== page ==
A group of international researchers have discovered 10 new loci associated with atopic dermatitis (AD), which brings the total number of variants known to 31, according to a study published in Nature Genetics (Oct. 2015: DOI:10.1038/ng.3424)
In the genetic association studies, investigators performed a meta-analysis of more than 15 million genetic variants in 21,3999 AD patients and 95,464 controls from populations of European, African, Japanese and Latino ancestry, followed by replication in 32,059 cases and 228,628 controls from 18 studies.
The authors state that the new loci include candidate genes with roles in the regulation of innate host defenses and T cell function, “underscoring the important contribution of (auto)immune mechanisms to AD pathogenesis.”
“Though the genetic variants identified in this current study represent only a small proportion of the risk for developing eczema, [they are in no way deterministic, rather they slightly increase your risk], they do give new insights into important disease mechanisms and through on-going research in this area these findings could be turned into treatments of the future,” stated Dr. Lavinia Paternoster, lead author with MRC Integrative Epidemiology Unit at the University of Bristol, UK, in a press release.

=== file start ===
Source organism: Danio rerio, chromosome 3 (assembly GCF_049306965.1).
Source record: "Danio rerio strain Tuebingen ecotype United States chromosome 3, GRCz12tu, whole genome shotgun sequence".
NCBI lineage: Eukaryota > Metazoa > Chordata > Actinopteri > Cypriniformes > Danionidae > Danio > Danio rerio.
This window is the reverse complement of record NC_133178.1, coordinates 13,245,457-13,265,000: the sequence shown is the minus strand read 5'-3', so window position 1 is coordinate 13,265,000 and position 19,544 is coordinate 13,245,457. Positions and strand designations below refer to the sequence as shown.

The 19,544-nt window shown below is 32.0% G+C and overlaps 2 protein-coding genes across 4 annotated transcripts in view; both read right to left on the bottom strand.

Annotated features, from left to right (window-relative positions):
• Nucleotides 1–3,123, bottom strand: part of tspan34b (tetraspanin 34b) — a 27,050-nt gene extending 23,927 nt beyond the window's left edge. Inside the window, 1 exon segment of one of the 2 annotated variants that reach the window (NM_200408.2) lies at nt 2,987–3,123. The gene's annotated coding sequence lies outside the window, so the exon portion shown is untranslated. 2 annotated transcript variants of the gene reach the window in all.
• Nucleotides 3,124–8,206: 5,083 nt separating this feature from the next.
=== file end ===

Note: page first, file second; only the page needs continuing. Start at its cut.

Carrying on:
The researchers also found some evidence of genetic overlap between AD and other diseases like inflammatory bowel disease. This suggests that studying these diseases together in the future could give important insights into the mechanisms of disease and potentially identify new treatments.
Dr. Sara Brown, an academic dermatologist who contributed to the research from the University of Dundee in Scotland, said, “[AD] runs in families so we know that genetic factors are an important part of the cause. The very large numbers of participants in this research has allowed us to 'fine-tune' our understanding of eczema genetic risk, providing more detail on how the skin immune system can go wrong in eczema.”